the time keeper: an interesting perspective on time
When I first read the title of the book—The Timekeeper—and then the blurb on the back cover—”Man alone measures time. Man alone chimes the hour. And, because of this, man alone suffers a paralysing fear that no other creature endures. A fear of time running out.”—several questions raced through my mind:
What if there were no clocks in the world? What if you didn’t know what time of the day it is or going to be? How different would the world have been? Would we have lived our lives any differently?
So when I picked up the book, I was curious to find out if Mitch Albom answers any of those questions in his latest fiction novel.
But I soon realised that that was hardly the intention and the inspirational author just wanted to do what he does best in most of his novels—teach his readers the ‘meaning of life’. This time, Albom chooses an unusually interesting protagonist named Dor—the inventor of the world’s first clock—to give a very different meaning to the expressions ‘value of time’ or ‘make the most of your time’.
In his classic style, the novel shuffles between two timelines—the past and the present—with three story tracks running parallel to one another. One is the story of Dor, the man who measured time for the first time on the earth, set in a centuries old era, and the other two are the tales of two modern-day individuals (a teenage girl and an old, wealthy businessman) who’re used to measuring time as the most natural process of their lives.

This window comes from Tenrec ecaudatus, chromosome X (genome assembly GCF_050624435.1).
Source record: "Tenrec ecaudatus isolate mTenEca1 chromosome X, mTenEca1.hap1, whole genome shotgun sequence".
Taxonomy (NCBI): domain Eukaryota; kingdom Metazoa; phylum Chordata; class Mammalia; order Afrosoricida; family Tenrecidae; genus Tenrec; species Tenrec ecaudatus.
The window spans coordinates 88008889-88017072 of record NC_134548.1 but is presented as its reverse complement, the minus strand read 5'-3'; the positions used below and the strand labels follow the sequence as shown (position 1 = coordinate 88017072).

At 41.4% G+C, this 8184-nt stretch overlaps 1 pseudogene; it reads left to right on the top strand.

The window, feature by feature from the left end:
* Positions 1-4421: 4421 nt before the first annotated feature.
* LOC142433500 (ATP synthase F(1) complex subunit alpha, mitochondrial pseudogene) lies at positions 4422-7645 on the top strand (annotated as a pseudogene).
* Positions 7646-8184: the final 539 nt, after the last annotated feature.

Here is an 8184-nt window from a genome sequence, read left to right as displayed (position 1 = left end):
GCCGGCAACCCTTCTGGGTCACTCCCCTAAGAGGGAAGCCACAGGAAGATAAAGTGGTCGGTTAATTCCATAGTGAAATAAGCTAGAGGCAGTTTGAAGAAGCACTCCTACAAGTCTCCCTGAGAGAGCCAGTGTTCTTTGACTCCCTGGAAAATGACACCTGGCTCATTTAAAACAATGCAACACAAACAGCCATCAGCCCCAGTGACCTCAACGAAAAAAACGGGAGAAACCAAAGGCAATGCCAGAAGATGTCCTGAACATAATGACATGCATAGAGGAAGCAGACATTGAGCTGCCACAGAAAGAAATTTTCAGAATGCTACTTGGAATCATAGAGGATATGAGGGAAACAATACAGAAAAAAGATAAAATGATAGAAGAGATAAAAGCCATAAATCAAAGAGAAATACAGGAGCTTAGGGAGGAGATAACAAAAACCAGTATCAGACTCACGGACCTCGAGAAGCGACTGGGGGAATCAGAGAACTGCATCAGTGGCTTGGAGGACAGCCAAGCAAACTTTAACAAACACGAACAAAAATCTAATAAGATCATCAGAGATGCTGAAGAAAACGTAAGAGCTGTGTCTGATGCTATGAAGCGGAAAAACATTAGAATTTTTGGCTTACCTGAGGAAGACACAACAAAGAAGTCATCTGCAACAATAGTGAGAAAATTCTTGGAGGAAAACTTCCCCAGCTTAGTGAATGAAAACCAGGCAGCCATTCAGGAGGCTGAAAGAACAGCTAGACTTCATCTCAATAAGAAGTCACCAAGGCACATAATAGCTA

As the story unfolds, Albom paves the way for a wonderful but trite perspective on time, when Dor and the two modern earthlings meet and Dor teaches them the meaning of time, a lesson he learnt after being banished to a cave for centuries and forced to understand the consequences of the phenomenon he’d set in motion by counting time. After reading the book, you’re forced to question the relevance of man’s obsession with measuring every second of the day, every day of the month.
And yet, the book fails to leave an impression because of its lack of originality. The obvious reference to the Biblical story of the Tower of Babel is unappealing. And at one point, Dor literally assumes the role of Charles’ Dickens The Ghost of Christmas Yet To Come, to show his pupils their future to help them better understand their time on earth!
However, Albom’s everyday modern-day characters of the young girl and the businessmen are very easy to relate to, and that works wonders if you want to spread life’s philosophies among your readers. In fact, kudos to the author for being a very relevant writer in these busy times and I wish that more and more people would read and apply some of the lessons he leaves in his books.
All in all, the novel is thought provoking though some of the lessons learnt on the way, for instance “It is never too late” and spending more time to be with the people you love, are too reminiscent of Morrie’s aphorisms from Albom’s debut novel Tuesdays with Morrie. The Timekeeper is inspiring, as long as you haven’t read any of his others. I recommend this book only if you wish to find out the answer to a certain question posed in the book - “Why did God limit man’s days on the earth?”